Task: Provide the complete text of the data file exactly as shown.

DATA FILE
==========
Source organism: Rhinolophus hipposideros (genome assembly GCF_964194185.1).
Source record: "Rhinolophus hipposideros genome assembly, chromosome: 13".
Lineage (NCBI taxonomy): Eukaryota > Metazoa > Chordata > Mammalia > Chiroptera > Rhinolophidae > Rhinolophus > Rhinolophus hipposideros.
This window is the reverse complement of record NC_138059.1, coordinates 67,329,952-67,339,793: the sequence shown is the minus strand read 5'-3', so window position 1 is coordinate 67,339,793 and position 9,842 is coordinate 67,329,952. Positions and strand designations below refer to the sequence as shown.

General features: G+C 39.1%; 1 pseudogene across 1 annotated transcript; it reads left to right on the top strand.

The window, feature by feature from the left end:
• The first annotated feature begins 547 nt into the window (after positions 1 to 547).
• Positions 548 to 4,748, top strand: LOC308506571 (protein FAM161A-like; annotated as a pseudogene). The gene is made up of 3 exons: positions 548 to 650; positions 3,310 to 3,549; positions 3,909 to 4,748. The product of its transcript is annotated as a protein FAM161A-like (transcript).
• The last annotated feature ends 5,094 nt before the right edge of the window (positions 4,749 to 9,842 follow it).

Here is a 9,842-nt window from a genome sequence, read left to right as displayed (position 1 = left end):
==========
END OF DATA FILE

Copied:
Source organism: Rhinolophus hipposideros (genome assembly GCF_964194185.1).
Source record: "Rhinolophus hipposideros genome assembly, chromosome: 13".
Lineage (NCBI taxonomy): Eukaryota > Metazoa > Chordata > Mammalia > Chiroptera > Rhinolophidae > Rhinolophus > Rhinolophus hipposideros.
This window is the reverse complement of record NC_138059.1, coordinates 67,329,952-67,339,793: the sequence shown is the minus strand read 5'-3', so window position 1 is coordinate 67,339,793 and position 9,842 is coordinate 67,329,952. Positions and strand designations below refer to the sequence as shown.

General features: G+C 39.1%; 1 pseudogene across 1 annotated transcript; it reads left to right on the top strand.

The window, feature by feature from the left end:
• The first annotated feature begins 547 nt into the window (after positions 1 to 547).
• Positions 548 to 4,748, top strand: LOC308506571 (protein FAM161A-like; annotated as a pseudogene). The gene is made up of 3 exons: positions 548 to 650; positions 3,310 to 3,549; positions 3,909 to 4,748. The product of its transcript is annotated as a protein FAM161A-like (transcript).
• The last annotated feature ends 5,094 nt before the right edge of the window (positions 4,749 to 9,842 follow it).

Here is a 9,842-nt window from a genome sequence, read left to right as displayed (position 1 = left end):